The Finnish government has launched a proposal to break-up the rail passenger monopoly that it owns.
The whole process was decided up many years ago and the current Minister of Transport has outlined the path that future governments may or may not follow.
Transport infrastructure and transport policy are extremely complex areas to manage because they require huge fixed investments in infrastructure that the private sector seldom wants to invest in and they are subject to technology developments that cannot be forecast easily.
Consider railways – the fixed investments in land, rolling stock and in safety equipment is massive and they also require huge maintenance costs because they cover vast stretches of land. Only a few lines can be run on a commercial basis, and when they stop being profitable, weeds grow unless the taxpayers are asked to support them with funding for eternity!
Now we have a proposal from the Minister that places all (100%) new investments squarely on taxpayers for infrastructure, rolling stock and equipment. New operators will be asked only to pay for the right to operate certain packages of lines but they will not be asked to invest a penny under the present proposal.
These new operators will seek to extract profits by running the lines with the lowest possible costs, and charging the highest possible prices from passengers, their baggage, the use of toilets and restaurant cars… which means stretching labor and paying them the lowest possible costs and using automation to cut these costs.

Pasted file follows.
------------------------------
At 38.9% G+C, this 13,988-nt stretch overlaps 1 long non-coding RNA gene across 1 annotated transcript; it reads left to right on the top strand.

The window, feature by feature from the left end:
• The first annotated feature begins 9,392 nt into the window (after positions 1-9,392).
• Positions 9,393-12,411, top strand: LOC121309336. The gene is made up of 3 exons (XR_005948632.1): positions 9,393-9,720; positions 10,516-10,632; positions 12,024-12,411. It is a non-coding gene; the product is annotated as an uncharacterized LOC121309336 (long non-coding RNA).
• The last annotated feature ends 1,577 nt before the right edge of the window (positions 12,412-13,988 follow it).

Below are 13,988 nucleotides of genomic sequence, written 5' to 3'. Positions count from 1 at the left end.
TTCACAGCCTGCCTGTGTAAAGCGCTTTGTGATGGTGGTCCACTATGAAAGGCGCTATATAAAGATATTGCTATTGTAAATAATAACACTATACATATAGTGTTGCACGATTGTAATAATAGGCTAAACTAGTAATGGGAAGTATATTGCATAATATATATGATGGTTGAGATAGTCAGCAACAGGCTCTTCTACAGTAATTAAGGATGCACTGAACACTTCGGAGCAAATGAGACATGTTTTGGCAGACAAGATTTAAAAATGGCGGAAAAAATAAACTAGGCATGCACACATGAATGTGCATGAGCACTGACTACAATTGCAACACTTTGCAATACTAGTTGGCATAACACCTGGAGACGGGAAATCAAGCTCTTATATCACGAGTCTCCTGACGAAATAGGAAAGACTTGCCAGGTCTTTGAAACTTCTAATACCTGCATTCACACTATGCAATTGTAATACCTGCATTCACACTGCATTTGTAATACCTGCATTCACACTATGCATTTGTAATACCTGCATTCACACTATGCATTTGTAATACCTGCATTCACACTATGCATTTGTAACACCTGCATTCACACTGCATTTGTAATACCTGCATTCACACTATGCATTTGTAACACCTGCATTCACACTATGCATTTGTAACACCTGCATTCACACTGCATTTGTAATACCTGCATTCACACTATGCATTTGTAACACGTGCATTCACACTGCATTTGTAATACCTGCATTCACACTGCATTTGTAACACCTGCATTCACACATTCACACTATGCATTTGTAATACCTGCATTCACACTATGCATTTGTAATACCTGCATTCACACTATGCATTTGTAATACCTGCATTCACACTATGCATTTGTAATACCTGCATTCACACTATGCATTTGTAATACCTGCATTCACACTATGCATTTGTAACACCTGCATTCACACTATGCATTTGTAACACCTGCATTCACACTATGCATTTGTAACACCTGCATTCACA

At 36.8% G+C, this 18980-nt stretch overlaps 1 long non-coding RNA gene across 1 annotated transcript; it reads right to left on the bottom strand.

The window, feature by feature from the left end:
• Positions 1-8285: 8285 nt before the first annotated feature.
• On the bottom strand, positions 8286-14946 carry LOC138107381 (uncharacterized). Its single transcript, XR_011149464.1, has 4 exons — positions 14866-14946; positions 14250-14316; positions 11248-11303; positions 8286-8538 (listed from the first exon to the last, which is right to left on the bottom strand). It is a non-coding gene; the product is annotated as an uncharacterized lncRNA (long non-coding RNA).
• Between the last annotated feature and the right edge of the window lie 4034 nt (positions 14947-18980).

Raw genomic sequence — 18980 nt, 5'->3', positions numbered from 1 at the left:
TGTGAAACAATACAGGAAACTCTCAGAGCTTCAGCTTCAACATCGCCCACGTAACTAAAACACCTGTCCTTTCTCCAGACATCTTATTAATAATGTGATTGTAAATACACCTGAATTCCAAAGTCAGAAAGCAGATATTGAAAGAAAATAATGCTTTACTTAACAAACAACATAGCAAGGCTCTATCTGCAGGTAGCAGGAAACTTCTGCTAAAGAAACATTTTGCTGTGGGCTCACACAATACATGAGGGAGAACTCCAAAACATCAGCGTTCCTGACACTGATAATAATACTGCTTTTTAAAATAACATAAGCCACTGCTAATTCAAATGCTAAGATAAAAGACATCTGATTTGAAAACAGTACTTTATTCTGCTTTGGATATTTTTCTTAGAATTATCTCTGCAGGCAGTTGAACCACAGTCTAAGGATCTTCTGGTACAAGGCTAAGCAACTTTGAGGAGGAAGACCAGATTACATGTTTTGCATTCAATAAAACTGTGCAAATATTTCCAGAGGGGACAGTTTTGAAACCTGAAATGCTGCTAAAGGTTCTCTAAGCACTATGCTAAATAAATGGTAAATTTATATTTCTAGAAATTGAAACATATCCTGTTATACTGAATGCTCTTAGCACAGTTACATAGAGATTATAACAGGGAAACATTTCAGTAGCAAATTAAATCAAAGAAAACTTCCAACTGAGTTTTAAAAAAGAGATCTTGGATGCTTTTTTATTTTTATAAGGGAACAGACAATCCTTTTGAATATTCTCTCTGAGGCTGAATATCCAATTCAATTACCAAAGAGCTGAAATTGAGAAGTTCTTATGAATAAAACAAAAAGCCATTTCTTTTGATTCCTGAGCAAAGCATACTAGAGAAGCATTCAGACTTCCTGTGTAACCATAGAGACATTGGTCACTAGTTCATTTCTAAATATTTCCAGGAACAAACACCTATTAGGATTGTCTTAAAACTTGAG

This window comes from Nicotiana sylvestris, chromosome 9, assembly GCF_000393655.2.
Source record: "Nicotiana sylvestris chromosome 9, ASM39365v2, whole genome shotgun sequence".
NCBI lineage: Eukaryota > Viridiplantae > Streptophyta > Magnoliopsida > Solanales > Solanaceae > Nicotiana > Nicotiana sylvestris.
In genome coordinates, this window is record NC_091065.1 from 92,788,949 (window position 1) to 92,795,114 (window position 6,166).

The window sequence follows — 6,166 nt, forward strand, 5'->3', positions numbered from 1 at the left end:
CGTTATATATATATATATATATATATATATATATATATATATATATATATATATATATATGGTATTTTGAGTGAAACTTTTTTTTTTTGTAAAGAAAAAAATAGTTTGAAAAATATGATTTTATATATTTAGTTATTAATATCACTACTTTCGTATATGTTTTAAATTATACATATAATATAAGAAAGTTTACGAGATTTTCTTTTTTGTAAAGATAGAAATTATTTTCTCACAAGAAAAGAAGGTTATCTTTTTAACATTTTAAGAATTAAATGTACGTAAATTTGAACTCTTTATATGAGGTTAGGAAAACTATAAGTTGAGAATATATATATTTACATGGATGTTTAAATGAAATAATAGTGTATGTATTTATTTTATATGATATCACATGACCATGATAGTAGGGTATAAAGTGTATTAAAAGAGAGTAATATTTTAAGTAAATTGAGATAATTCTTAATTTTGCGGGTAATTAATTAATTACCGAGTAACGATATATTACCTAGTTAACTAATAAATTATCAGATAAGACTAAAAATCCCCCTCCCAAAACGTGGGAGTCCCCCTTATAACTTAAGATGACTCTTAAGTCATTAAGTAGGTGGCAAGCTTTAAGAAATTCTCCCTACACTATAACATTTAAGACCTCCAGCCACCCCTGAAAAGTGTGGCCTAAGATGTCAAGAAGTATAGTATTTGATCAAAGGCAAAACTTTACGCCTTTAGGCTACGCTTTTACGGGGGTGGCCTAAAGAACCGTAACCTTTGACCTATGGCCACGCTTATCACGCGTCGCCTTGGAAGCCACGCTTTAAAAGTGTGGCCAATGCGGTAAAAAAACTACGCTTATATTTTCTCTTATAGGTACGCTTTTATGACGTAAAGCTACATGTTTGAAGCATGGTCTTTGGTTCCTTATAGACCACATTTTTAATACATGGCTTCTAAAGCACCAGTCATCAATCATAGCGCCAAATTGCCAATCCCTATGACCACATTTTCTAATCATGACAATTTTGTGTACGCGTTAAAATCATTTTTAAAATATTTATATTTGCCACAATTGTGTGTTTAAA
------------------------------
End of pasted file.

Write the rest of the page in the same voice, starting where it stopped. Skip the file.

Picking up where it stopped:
Perhaps the new operators will be enlightened and offer business people business class wagons with the delights of 1st class soft wide seats, caviar and wine; and then there could be ordinary economy class wagons for normal folk, and then the low-cost wagons with wooden seats in noisy rattling wagons. Just like the trains of 100 years ago – is that progress?
…and let us recall that most of these interested foreign operators are government-owned or close to their national governments. So here we have new operators coming from the public sector (or close to the public sector) from which the Finnish government wanted the Finnish Railways to move away. That shows a total lack of self-confidence, and can somebody explain why there is this myth that the private sector has a monopoly on efficiency? Do you recall the total failure of the Royal Bank of Scotland 10 years ago, Europe’s largest bank and the biggest supporter of privatisation of public goods!
Suggesting that competition will encourage better train transport in 8 years time when we already have a great railway system with competitive prices is rather far-fetched for any minister to propose, especially when Omnibus, a private bus company, has already forced down ticket prices for long distance travel and when the present railway company has seen a huge increase in passenger traffic this last 2 years.
Who knows what will be happening in 5 years or 8 years time. What can be said is that the 1 day strike by train drivers next week is not a sensible move.
Strikes hurt the very people who need trains and chaos will only make the sector weaker,
Trade unions also need to plan and think harder about the future they want because the future always has lots of unpleasant and sometimes peasant surprises in store that nobody can see before it is too late.
Driveless and electric cars are coming – so what about driverless pods that can use railways and roads? That’s not such a difficult future to see… what will we then be doing with all this expensive heavy infrastructure?